Voices from the Field- Rebecca Tweneboah


Rebecca Tweneboah, a 2L student at California Western School of Law, flew to Africa to learn about that continent’s struggle to strengthen the rule of law, and help build structures that assist in reconstructing civil society after a civil war. Liberia’s civil war was particularly brutal, with child soldiers, body mutilation and the massive use of rape against women. The country, long a pillar of stability and political independence, is rebuilding its civil institutions since the overthrow of President Samuel Doe and the subsequent civil wars in the 1990s. The country faces many challenges – the prison system, lack of enforcement of contracts, and poor protection of private property to name but a few.

Rebecca went to intern with a German human rights lawyer, Jorg Stippel, from the Government Technical Cooperation Agency of German (GTZ). Jorg, a team member of Proyecto ACCESO, is a long-time legal reform specialist with many years in Bolivia and Chile working with ministries of justice, judiciaries and police forces in post-dictatorship periods. With his work in Liberia, Jorg is particularly interested in the plurilateralist approach to law and the use of traditional problem-solving methods by ethnic groups. His mission for the German Government is to assist in several projects to reform the justice sector.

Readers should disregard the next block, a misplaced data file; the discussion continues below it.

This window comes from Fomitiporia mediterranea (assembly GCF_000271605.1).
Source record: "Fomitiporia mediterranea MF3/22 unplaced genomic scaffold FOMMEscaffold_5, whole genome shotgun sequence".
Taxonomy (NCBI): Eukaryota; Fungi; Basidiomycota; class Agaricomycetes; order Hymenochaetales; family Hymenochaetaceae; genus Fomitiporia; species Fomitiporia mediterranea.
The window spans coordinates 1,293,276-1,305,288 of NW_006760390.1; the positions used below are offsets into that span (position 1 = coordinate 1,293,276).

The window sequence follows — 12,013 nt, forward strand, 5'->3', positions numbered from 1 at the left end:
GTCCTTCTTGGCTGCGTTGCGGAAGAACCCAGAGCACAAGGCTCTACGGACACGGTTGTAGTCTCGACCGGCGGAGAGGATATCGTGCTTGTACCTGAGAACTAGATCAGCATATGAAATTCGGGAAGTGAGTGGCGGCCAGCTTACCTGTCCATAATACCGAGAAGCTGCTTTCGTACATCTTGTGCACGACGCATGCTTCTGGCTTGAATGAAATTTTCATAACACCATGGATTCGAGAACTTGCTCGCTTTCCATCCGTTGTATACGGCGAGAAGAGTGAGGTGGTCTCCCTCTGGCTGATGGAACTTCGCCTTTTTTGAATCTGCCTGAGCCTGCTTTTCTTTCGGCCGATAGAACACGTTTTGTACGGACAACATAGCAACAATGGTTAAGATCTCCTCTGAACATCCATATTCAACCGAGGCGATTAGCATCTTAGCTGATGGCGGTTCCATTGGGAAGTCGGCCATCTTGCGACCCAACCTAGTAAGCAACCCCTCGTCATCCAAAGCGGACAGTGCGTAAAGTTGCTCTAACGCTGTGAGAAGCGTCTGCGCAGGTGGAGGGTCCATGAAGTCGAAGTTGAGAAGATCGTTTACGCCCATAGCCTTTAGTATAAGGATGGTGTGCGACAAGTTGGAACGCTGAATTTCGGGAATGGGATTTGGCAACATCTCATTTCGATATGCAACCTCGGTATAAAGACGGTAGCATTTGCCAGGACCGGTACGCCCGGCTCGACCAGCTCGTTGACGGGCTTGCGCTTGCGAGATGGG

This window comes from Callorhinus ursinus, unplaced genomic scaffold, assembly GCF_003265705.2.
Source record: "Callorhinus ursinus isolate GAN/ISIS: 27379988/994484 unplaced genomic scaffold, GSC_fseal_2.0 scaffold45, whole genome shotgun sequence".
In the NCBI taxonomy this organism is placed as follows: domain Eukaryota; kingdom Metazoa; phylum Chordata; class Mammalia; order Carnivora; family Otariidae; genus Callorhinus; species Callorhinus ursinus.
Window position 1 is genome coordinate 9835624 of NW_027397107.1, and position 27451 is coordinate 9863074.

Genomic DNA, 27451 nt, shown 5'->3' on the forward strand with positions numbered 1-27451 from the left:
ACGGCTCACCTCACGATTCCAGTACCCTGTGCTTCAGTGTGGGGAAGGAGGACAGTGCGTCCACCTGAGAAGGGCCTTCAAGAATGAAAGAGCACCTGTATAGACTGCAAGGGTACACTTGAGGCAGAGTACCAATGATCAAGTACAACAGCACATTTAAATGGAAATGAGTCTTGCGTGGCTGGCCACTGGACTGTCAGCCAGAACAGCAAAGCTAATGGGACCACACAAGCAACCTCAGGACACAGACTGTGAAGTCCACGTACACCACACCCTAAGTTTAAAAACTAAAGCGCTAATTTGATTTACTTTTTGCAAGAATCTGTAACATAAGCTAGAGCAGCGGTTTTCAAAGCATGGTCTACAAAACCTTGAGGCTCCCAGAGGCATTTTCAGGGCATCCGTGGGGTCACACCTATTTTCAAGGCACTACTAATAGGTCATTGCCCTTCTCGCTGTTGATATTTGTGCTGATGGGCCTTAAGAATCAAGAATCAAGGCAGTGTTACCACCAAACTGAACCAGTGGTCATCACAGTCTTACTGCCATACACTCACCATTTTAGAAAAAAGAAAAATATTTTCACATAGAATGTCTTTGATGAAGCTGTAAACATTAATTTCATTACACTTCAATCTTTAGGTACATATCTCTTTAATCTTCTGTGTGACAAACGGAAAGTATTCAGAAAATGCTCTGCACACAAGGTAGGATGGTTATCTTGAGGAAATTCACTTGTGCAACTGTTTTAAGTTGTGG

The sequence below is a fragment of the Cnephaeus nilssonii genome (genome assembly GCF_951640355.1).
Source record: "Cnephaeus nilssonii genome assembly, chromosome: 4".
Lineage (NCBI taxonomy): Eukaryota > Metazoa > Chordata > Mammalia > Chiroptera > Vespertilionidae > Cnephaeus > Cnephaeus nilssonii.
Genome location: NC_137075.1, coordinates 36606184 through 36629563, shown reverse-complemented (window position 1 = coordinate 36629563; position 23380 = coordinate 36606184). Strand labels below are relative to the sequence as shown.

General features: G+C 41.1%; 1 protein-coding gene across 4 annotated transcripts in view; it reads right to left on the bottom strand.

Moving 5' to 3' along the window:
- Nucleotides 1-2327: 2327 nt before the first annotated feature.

Rebecca, whose has parents from Ghana and Jamaica, worked with Jorg following her time in South Africa, experiencing the World Cup. South Africa, too, has struggled with rebuilding a pluralistic society and has managed to incorporate fourteen official languages in its Constitution of 1994. Liberia’s many ethnic groups can learn from the experiences in South Africa. Problem-solving mechanisms, like tribal courts, mediation and other forms of traditional dispute resolution have legitimacy in many parts of Africa, more than the colonially imposed legal transplants imported from Europe. Rebecca will be working in this context for the summer and has prepared a series of entries about her experiences in Liberia, a most difficult post-conflict country in which to build a rule of law.

My trip to South Africa


Finally arrived in Cape Town, South Africa with the great pleasure of realizing my check-on luggage had not arrived with me. Never a great start to a trip. On my way to the hotel, I had the same fears I always have whenever I decide to go on these worldwide excursions: what am I doing here, why did I come, maybe I should just go back home.
It definitely turned out to be a trip of a lifetime. World Cup fever was everywhere. There was a huge vuvuzela that displayed the countdown to the World Cup, and after the World Cup started, to each World Cup game. I would grow to have a love/hate relationship with the infamous vuvuzelas.